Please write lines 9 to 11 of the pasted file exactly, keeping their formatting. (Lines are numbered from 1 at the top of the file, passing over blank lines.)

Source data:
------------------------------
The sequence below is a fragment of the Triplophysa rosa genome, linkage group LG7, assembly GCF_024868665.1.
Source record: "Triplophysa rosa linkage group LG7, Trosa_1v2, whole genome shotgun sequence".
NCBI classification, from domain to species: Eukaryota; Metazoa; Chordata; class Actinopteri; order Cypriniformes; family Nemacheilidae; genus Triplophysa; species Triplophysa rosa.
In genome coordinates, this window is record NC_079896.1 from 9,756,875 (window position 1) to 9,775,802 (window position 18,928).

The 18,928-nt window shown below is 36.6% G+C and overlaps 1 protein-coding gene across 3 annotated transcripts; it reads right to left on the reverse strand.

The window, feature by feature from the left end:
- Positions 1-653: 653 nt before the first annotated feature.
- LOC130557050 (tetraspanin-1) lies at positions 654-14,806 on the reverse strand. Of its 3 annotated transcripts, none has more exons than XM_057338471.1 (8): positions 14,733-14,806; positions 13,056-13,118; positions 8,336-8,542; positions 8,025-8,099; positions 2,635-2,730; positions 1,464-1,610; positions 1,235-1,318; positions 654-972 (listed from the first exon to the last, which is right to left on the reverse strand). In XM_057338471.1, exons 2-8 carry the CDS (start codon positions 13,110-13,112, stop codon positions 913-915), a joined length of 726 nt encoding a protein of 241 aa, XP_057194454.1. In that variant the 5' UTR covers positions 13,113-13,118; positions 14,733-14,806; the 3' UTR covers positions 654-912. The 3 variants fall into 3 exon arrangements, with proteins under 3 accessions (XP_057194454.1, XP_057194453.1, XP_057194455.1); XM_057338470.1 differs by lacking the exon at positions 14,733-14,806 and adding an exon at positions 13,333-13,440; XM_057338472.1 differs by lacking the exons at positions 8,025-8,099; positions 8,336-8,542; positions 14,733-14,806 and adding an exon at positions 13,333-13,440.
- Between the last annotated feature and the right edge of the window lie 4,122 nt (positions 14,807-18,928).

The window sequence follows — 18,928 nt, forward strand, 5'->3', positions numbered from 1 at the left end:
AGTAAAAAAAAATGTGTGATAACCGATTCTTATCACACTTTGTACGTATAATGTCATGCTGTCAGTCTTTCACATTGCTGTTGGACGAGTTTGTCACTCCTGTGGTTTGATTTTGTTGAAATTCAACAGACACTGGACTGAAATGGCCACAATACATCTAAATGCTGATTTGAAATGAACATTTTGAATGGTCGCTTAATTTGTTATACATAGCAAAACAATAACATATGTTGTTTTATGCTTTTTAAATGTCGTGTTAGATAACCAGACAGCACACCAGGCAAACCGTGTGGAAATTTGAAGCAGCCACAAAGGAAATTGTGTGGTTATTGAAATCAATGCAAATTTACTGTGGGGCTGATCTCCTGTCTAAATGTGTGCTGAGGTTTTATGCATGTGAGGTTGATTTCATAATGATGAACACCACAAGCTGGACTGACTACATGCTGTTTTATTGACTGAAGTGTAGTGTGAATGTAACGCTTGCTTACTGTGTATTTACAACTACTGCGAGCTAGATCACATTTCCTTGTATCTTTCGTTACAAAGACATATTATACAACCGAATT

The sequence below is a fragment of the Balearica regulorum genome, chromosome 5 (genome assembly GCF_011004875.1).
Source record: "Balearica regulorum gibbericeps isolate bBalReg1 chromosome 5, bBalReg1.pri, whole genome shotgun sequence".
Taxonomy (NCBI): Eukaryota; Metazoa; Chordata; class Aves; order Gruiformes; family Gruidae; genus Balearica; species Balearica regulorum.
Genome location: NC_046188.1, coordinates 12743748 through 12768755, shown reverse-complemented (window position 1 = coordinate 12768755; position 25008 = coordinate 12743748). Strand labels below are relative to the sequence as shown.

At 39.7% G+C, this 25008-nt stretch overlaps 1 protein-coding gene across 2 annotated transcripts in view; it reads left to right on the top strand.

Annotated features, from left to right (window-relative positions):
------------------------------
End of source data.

- Between the last annotated feature and the right edge of the window lie 4,122 nt (positions 14,807-18,928).

The window sequence follows — 18,928 nt, forward strand, 5'->3', positions numbered from 1 at the left end:
AGTAAAAAAAAATGTGTGATAACCGATTCTTATCACACTTTGTACGTATAATGTCATGCTGTCAGTCTTTCACATTGCTGTTGGACGAGTTTGTCACTCCTGTGGTTTGATTTTGTTGAAATTCAACAGACACTGGACTGAAATGGCCACAATACATCTAAATGCTGATTTGAAATGAACATTTTGAATGGTCGCTTAATTTGTTATACATAGCAAAACAATAACATATGTTGTTTTATGCTTTTTAAATGTCGTGTTAGATAACCAGACAGCACACCAGGCAAACCGTGTGGAAATTTGAAGCAGCCACAAAGGAAATTGTGTGGTTATTGAAATCAATGCAAATTTACTGTGGGGCTGATCTCCTGTCTAAATGTGTGCTGAGGTTTTATGCATGTGAGGTTGATTTCATAATGATGAACACCACAAGCTGGACTGACTACATGCTGTTTTATTGACTGAAGTGTAGTGTGAATGTAACGCTTGCTTACTGTGTATTTACAACTACTGCGAGCTAGATCACATTTCCTTGTATCTTTCGTTACAAAGACATATTATACAACCGAATT